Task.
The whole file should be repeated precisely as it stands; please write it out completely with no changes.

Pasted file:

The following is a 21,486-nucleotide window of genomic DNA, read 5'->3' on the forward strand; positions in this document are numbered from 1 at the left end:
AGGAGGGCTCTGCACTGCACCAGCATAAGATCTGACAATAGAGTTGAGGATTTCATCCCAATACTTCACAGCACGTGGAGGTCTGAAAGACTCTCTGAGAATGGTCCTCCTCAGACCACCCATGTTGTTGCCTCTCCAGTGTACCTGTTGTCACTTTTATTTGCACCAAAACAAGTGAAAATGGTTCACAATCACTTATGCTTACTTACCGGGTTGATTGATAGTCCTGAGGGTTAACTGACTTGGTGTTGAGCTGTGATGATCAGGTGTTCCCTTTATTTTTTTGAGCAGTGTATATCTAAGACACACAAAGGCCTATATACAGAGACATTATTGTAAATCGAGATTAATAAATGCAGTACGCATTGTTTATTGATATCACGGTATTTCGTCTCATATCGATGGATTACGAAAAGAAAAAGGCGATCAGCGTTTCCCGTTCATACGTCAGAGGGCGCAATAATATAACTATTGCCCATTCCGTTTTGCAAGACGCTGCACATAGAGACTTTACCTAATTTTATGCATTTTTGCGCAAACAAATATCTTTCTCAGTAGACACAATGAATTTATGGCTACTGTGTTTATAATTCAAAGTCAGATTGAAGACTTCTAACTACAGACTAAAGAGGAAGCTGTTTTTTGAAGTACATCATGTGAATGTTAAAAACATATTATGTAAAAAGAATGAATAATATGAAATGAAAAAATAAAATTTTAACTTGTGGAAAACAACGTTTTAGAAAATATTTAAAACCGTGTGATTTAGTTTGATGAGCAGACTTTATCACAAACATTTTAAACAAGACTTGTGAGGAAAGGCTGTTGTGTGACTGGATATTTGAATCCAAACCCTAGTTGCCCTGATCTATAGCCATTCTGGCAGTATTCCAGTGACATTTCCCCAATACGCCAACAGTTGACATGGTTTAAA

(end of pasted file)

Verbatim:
The following is a 21,486-nucleotide window of genomic DNA, read 5'->3' on the forward strand; positions in this document are numbered from 1 at the left end:
AGGAGGGCTCTGCACTGCACCAGCATAAGATCTGACAATAGAGTTGAGGATTTCATCCCAATACTTCACAGCACGTGGAGGTCTGAAAGACTCTCTGAGAATGGTCCTCCTCAGACCACCCATGTTGTTGCCTCTCCAGTGTACCTGTTGTCACTTTTATTTGCACCAAAACAAGTGAAAATGGTTCACAATCACTTATGCTTACTTACCGGGTTGATTGATAGTCCTGAGGGTTAACTGACTTGGTGTTGAGCTGTGATGATCAGGTGTTCCCTTTATTTTTTTGAGCAGTGTATATCTAAGACACACAAAGGCCTATATACAGAGACATTATTGTAAATCGAGATTAATAAATGCAGTACGCATTGTTTATTGATATCACGGTATTTCGTCTCATATCGATGGATTACGAAAAGAAAAAGGCGATCAGCGTTTCCCGTTCATACGTCAGAGGGCGCAATAATATAACTATTGCCCATTCCGTTTTGCAAGACGCTGCACATAGAGACTTTACCTAATTTTATGCATTTTTGCGCAAACAAATATCTTTCTCAGTAGACACAATGAATTTATGGCTACTGTGTTTATAATTCAAAGTCAGATTGAAGACTTCTAACTACAGACTAAAGAGGAAGCTGTTTTTTGAAGTACATCATGTGAATGTTAAAAACATATTATGTAAAAAGAATGAATAATATGAAATGAAAAAATAAAATTTTAACTTGTGGAAAACAACGTTTTAGAAAATATTTAAAACCGTGTGATTTAGTTTGATGAGCAGACTTTATCACAAACATTTTAAACAAGACTTGTGAGGAAAGGCTGTTGTGTGACTGGATATTTGAATCCAAACCCTAGTTGCCCTGATCTATAGCCATTCTGGCAGTATTCCAGTGACATTTCCCCAATACGCCAACAGTTGACATGGTTTAAA